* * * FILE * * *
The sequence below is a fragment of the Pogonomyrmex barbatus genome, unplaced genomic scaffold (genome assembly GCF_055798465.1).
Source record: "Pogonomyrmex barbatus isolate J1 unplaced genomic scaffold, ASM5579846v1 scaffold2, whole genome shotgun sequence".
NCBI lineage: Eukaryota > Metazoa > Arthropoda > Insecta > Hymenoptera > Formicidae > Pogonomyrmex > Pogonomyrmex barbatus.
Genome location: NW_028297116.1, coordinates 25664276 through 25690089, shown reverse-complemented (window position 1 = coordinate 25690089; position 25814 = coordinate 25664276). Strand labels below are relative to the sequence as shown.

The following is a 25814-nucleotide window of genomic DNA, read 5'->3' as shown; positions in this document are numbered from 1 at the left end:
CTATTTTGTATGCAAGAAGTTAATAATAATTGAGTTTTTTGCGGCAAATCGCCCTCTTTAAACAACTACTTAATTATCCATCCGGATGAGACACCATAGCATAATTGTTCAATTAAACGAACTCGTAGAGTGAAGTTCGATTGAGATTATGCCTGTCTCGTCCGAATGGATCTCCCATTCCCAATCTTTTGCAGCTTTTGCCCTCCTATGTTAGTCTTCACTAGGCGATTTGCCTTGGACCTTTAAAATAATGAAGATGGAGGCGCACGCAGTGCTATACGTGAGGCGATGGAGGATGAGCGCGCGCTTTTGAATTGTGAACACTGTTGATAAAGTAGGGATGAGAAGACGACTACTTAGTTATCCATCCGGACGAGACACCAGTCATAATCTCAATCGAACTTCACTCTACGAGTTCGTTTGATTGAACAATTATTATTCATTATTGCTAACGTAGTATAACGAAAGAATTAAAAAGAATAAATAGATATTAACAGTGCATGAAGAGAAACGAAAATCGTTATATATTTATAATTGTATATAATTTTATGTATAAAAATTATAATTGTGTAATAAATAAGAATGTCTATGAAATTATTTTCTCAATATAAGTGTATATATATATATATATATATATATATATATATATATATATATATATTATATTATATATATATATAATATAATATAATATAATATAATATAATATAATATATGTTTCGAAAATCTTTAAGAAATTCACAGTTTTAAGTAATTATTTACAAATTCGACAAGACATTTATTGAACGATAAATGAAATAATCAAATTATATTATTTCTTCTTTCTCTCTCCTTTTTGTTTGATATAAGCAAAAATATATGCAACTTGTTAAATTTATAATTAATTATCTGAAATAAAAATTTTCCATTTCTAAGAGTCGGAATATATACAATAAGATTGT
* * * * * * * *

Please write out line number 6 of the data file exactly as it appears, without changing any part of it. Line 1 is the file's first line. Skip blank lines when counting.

CTATTTTGTATGCAAGAAGTTAATAATAATTGAGTTTTTTGCGGCAAATCGCCCTCTTTAAACAACTACTTAATTATCCATCCGGATGAGACACCATAGCATAATTGTTCAATTAAACGAACTCGTAGAGTGAAGTTCGATTGAGATTATGCCTGTCTCGTCCGAATGGATCTCCCATTCCCAATCTTTTGCAGCTTTTGCCCTCCTATGTTAGTCTTCACTAGGCGATTTGCCTTGGACCTTTAAAATAATGAAGATGGAGGCGCACGCAGTGCTATACGTGAGGCGATGGAGGATGAGCGCGCGCTTTTGAATTGTGAACACTGTTGATAAAGTAGGGATGAGAAGACGACTACTTAGTTATCCATCCGGACGAGACACCAGTCATAATCTCAATCGAACTTCACTCTACGAGTTCGTTTGATTGAACAATTATTATTCATTATTGCTAACGTAGTATAACGAAAGAATTAAAAAGAATAAATAGATATTAACAGTGCATGAAGAGAAACGAAAATCGTTATATATTTATAATTGTATATAATTTTATGTATAAAAATTATAATTGTGTAATAAATAAGAATGTCTATGAAATTATTTTCTCAATATAAGTGTATATATATATATATATATATATATATATATATATATATATATATATTATATTATATATATATATAATATAATATAATATAATATAATATAATATAATATATGTTTCGAAAATCTTTAAGAAATTCACAGTTTTAAGTAATTATTTACAAATTCGACAAGACATTTATTGAACGATAAATGAAATAATCAAATTATATTATTTCTTCTTTCTCTCTCCTTTTTGTTTGATATAAGCAAAAATATATGCAACTTGTTAAATTTATAATTAATTATCTGAAATAAAAATTTTCCATTTCTAAGAGTCGGAATATATACAATAAGATTGT